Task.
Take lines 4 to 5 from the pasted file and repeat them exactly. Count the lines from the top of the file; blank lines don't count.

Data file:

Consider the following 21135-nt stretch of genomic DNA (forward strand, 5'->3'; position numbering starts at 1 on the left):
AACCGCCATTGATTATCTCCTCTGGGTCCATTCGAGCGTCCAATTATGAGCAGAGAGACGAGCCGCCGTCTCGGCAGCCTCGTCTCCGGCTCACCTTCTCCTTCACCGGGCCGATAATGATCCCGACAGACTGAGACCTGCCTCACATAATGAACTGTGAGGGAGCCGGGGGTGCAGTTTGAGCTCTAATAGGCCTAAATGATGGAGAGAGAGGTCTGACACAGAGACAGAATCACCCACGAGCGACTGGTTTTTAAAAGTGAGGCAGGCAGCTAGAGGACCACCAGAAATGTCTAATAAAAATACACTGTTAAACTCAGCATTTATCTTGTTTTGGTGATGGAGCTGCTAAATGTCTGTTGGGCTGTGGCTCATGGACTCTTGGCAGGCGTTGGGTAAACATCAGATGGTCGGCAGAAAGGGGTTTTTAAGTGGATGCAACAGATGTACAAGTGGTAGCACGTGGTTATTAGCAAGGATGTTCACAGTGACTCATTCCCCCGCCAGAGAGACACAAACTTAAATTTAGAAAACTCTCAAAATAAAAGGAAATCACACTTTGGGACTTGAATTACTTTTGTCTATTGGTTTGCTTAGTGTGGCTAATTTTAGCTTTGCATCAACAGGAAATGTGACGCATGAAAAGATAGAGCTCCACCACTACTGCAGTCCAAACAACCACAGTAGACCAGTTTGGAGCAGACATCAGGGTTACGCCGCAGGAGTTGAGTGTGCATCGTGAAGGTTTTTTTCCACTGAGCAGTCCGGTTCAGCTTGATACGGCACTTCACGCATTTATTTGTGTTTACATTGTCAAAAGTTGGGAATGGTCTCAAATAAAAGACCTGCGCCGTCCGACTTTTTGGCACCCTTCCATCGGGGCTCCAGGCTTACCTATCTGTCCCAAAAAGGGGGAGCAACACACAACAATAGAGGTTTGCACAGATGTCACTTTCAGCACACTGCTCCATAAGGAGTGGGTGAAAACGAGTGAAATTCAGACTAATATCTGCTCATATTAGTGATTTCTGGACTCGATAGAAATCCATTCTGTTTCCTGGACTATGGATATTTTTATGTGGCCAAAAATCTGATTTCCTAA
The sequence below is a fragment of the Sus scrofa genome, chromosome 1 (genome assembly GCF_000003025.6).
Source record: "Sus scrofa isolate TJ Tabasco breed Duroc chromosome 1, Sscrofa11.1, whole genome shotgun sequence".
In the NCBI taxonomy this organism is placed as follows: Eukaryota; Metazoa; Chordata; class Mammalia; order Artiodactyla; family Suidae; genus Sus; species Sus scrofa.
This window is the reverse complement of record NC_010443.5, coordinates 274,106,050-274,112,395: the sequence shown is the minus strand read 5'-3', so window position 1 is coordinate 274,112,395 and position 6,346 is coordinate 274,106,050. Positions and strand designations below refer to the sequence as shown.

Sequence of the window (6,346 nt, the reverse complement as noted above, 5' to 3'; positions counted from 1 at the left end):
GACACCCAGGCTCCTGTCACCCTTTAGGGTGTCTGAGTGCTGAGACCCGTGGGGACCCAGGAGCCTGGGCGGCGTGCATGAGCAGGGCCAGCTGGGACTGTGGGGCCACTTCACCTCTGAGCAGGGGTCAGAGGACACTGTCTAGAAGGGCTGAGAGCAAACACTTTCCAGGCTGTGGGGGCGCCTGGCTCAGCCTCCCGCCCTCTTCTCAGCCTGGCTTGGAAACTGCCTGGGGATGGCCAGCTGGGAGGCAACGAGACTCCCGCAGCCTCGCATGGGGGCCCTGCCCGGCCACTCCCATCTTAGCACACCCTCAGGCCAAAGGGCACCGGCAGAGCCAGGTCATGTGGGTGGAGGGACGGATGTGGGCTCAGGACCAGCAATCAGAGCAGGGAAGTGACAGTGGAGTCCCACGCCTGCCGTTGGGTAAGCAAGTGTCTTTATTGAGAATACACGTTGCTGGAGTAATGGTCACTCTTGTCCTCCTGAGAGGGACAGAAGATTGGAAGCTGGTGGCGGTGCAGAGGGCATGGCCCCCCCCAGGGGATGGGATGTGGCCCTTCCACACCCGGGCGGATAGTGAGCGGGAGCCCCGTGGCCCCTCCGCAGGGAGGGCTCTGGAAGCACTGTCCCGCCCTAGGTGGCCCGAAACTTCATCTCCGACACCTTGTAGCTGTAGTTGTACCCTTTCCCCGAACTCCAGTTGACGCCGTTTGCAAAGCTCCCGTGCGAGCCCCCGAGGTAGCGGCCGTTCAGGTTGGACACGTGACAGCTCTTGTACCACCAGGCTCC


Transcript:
Source record: "Sus scrofa isolate TJ Tabasco breed Duroc chromosome 1, Sscrofa11.1, whole genome shotgun sequence".
In the NCBI taxonomy this organism is placed as follows: Eukaryota; Metazoa; Chordata; class Mammalia; order Artiodactyla; family Suidae; genus Sus; species Sus scrofa.